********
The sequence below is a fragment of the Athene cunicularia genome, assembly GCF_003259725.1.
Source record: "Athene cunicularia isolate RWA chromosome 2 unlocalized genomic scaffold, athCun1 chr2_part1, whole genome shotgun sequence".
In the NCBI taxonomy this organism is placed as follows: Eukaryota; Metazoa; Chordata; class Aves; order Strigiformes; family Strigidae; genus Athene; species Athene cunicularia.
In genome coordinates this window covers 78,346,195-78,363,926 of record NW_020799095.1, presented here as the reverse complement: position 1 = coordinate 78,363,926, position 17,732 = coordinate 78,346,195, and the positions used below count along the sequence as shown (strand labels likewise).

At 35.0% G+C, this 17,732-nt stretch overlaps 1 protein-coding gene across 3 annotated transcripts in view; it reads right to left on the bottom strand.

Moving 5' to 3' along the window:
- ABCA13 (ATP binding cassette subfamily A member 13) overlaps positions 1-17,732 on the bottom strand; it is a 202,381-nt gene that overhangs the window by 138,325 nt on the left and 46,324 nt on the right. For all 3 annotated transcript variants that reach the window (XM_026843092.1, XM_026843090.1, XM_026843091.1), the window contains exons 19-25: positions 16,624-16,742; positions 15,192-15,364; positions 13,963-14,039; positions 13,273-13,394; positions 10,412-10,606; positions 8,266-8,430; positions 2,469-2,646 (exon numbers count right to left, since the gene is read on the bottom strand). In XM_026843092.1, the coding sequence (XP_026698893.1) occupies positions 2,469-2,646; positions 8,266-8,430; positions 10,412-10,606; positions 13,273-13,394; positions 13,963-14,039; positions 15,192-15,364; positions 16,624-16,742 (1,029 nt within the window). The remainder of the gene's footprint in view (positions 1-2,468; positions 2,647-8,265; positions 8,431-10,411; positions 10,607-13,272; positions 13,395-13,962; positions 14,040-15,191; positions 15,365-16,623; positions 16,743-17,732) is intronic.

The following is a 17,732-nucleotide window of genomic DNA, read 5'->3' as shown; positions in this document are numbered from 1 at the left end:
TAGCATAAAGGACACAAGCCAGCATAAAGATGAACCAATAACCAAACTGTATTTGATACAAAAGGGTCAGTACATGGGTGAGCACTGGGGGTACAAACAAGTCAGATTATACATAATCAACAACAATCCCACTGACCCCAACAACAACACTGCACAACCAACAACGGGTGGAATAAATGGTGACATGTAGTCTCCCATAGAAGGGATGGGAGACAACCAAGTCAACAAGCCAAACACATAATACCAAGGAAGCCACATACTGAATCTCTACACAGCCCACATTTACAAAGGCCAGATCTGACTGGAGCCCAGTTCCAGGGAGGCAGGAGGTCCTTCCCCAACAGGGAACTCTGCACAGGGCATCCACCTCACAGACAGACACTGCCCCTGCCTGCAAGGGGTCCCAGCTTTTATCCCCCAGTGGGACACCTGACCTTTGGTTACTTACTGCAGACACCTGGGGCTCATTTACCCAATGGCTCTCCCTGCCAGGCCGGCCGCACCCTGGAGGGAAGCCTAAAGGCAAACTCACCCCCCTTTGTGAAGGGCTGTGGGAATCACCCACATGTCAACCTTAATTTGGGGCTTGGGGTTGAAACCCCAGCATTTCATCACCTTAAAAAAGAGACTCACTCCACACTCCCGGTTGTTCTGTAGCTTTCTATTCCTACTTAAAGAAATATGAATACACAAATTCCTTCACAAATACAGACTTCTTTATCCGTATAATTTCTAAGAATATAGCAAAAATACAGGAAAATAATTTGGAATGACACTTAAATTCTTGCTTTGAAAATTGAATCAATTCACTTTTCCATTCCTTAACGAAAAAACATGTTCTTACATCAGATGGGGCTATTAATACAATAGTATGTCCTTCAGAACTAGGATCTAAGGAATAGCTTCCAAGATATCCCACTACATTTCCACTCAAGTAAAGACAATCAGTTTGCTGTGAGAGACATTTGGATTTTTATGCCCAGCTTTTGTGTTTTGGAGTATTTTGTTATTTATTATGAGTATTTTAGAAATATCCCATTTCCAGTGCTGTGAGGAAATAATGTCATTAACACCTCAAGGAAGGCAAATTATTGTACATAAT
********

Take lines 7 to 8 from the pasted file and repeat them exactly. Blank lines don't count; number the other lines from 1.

- ABCA13 (ATP binding cassette subfamily A member 13) overlaps positions 1-17,732 on the bottom strand; it is a 202,381-nt gene that overhangs the window by 138,325 nt on the left and 46,324 nt on the right. For all 3 annotated transcript variants that reach the window (XM_026843092.1, XM_026843090.1, XM_026843091.1), the window contains exons 19-25: positions 16,624-16,742; positions 15,192-15,364; positions 13,963-14,039; positions 13,273-13,394; positions 10,412-10,606; positions 8,266-8,430; positions 2,469-2,646 (exon numbers count right to left, since the gene is read on the bottom strand). In XM_026843092.1, the coding sequence (XP_026698893.1) occupies positions 2,469-2,646; positions 8,266-8,430; positions 10,412-10,606; positions 13,273-13,394; positions 13,963-14,039; positions 15,192-15,364; positions 16,624-16,742 (1,029 nt within the window). The remainder of the gene's footprint in view (positions 1-2,468; positions 2,647-8,265; positions 8,431-10,411; positions 10,607-13,272; positions 13,395-13,962; positions 14,040-15,191; positions 15,365-16,623; positions 16,743-17,732) is intronic.

The following is a 17,732-nucleotide window of genomic DNA, read 5'->3' as shown; positions in this document are numbered from 1 at the left end: